(3) As the ministers are chosen from party men in the Parliamentary form, the party is deprived of capable persons needed to keep the organisation united homogeneous, strong and viable. As a result of this drain of talent from the party to the government, the party organisation grows weak and the result is indiscipline and infighting. The Presidential system is largely free from this drawback, as well as from rivalry and friction between the party bosses and the ministerial wing the party and the government thus work in harmony.

(4) The politics of defection is the worst fault of the Parliamentary system. Legislators and MPs freely across the floor. Defections become the order of the day. This result in corruption, nepotism, casteism, regionalism and often short-lived coalition governments are formed. Defection leads to multiplication of political parties, political instability comes in the way of constructive work. This evil is unheard of in the Presidential system.

(5) The legislators and MPs are not free to vote according to their conscience in the Parliamentary system. They must obey the party whip or face expulsion. The Presidential system is superior in this respect also. On the basis of all these factors, it may be concluded that the Presidential system is desirable, for it has the following merits:

(i) A strong and stable government.

(ii) An able and mature ministry through direct induction of top professionals and technocrats.

(iii) Legislators’ freedom from the fear or ‘party whip’ resulting from the separation of the Executive from the Legislature.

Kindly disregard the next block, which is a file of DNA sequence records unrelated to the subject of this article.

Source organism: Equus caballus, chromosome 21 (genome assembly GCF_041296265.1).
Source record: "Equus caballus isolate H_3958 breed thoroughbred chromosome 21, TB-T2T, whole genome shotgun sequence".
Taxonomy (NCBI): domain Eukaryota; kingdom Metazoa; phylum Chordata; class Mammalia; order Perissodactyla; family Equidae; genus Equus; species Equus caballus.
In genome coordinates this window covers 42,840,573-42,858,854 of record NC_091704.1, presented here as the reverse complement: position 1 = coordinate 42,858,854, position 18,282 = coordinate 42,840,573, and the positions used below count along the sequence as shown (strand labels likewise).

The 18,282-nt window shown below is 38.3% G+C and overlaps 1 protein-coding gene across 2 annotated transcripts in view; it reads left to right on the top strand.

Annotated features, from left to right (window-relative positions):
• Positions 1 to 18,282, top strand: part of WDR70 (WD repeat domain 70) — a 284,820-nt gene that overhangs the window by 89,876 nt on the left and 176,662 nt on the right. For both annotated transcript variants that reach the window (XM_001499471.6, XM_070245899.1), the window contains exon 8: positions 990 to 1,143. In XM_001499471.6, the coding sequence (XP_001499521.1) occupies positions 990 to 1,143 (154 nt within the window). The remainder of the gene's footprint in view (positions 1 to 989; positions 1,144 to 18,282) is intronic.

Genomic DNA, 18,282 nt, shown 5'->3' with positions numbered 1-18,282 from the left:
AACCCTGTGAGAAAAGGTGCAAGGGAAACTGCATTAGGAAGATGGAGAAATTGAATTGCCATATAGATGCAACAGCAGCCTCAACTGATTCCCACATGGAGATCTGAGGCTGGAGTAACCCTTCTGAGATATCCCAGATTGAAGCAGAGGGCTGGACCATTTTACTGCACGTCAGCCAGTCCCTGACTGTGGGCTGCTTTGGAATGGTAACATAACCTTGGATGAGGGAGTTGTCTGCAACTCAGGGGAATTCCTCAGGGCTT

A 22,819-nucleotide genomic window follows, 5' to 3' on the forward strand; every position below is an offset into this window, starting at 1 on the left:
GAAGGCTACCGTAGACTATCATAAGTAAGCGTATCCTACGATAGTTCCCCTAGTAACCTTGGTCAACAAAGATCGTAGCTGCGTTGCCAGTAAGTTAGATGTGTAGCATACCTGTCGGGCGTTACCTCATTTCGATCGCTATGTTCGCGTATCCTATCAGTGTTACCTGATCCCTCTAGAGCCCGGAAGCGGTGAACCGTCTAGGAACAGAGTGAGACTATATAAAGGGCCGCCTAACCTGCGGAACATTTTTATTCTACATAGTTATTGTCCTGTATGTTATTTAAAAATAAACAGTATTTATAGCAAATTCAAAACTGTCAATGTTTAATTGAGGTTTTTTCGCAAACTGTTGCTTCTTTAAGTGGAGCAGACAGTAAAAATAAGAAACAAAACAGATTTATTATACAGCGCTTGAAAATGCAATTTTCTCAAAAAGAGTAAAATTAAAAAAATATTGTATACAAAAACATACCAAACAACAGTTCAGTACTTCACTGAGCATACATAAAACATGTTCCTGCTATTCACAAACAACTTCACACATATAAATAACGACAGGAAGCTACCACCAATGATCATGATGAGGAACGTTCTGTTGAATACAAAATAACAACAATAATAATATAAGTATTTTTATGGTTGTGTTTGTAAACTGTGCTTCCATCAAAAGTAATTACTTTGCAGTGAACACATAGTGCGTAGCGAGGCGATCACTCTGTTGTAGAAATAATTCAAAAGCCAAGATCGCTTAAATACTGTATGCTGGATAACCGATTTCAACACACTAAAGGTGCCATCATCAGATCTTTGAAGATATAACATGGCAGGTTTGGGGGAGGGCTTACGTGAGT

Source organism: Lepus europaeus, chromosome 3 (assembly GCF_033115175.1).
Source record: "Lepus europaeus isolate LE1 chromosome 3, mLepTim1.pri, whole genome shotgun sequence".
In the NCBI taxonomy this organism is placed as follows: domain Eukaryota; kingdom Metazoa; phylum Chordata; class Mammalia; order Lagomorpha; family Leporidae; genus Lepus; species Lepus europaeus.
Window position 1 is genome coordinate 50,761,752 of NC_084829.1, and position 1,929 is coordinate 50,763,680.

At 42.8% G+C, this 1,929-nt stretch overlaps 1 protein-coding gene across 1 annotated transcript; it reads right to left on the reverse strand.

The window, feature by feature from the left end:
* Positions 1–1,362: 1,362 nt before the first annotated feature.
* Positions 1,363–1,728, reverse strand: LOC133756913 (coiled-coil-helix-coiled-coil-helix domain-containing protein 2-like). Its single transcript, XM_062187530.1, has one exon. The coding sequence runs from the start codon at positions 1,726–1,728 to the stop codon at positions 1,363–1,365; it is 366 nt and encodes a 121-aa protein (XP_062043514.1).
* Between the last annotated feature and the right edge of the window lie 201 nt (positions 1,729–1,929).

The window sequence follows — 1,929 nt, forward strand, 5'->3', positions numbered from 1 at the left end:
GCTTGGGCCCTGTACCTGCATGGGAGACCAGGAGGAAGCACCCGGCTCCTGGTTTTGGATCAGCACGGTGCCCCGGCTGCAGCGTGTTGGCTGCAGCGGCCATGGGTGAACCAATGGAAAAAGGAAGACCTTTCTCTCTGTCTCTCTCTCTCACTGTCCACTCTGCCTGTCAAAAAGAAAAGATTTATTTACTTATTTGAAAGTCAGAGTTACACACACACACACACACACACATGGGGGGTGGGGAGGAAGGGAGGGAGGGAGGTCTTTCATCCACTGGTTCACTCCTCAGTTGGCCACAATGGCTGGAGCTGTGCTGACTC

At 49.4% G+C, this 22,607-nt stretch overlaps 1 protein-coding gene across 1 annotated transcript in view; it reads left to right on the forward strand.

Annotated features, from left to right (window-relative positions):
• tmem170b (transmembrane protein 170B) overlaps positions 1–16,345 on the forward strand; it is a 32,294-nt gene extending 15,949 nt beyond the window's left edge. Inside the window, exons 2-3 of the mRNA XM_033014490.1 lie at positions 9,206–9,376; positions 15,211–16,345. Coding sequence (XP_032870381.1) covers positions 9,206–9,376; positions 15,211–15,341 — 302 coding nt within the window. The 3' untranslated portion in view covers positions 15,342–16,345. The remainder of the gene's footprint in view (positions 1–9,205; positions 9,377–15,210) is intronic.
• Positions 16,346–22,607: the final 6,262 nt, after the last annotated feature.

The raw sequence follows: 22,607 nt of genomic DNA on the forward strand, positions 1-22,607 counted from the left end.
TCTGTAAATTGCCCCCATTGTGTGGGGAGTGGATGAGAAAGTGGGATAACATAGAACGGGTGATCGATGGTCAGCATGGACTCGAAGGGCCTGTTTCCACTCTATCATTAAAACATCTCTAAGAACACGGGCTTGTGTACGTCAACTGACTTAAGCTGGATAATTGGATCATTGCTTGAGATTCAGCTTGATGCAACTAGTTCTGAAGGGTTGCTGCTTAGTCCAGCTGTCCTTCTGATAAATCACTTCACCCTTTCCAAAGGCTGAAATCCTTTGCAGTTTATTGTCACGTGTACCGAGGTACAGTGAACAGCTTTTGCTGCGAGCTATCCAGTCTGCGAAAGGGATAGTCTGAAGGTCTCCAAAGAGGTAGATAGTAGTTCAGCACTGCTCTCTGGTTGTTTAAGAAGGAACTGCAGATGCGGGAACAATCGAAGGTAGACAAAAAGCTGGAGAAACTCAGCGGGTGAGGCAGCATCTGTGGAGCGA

(iv) Gradual emergence of two-party system as a result of pre-election coalitions of like-minded parties before the very eyes of the electorate.

(v) Bureaucracy is under the surveillance of mature political leadership.

(vi) Rampant defections and uneasy post-election coalitions tend to disappear.

There is no doubt that such are the advantages of the Presidential system. It certainly means greater stability and sanity in the politics of the country. However, it suffers at least from one serious drawback. By making President and his colleagues independent of the legislature, it makes the executive too powerful and this carries within it the seeds of dictatorship. This is the worst aspect of Presidential system. The President is elected for a fixed term, say of five yeast and he cannot be removed from office even if he loses the confidence of the legislature. This danger and inherent drawback will have to be overcome in some way or the other, before it can be acceptable to a country like India whose genius is essentially democratic. In order to remedy the present ill, the present system of Parliamentary executive may suitably be modified within the framework of the “basic structure” of our Constitution and in the light of the experience of its working acquired during the last over 60 years. Any drastic change may simply mean falling from frying pan into the fire. One is also reminded of, in this connection, the English poet Goldsmith’s words: For forms of Government let fools contend, whatever is best administered is best.” It is good administration that counts and not the form of government. Any form of government will do, if the people who run it are capable, efficient, hard working, sincere and honest Many of the evils that beset Indian politics today will vanish. if there are right type of people at the helm of affairs.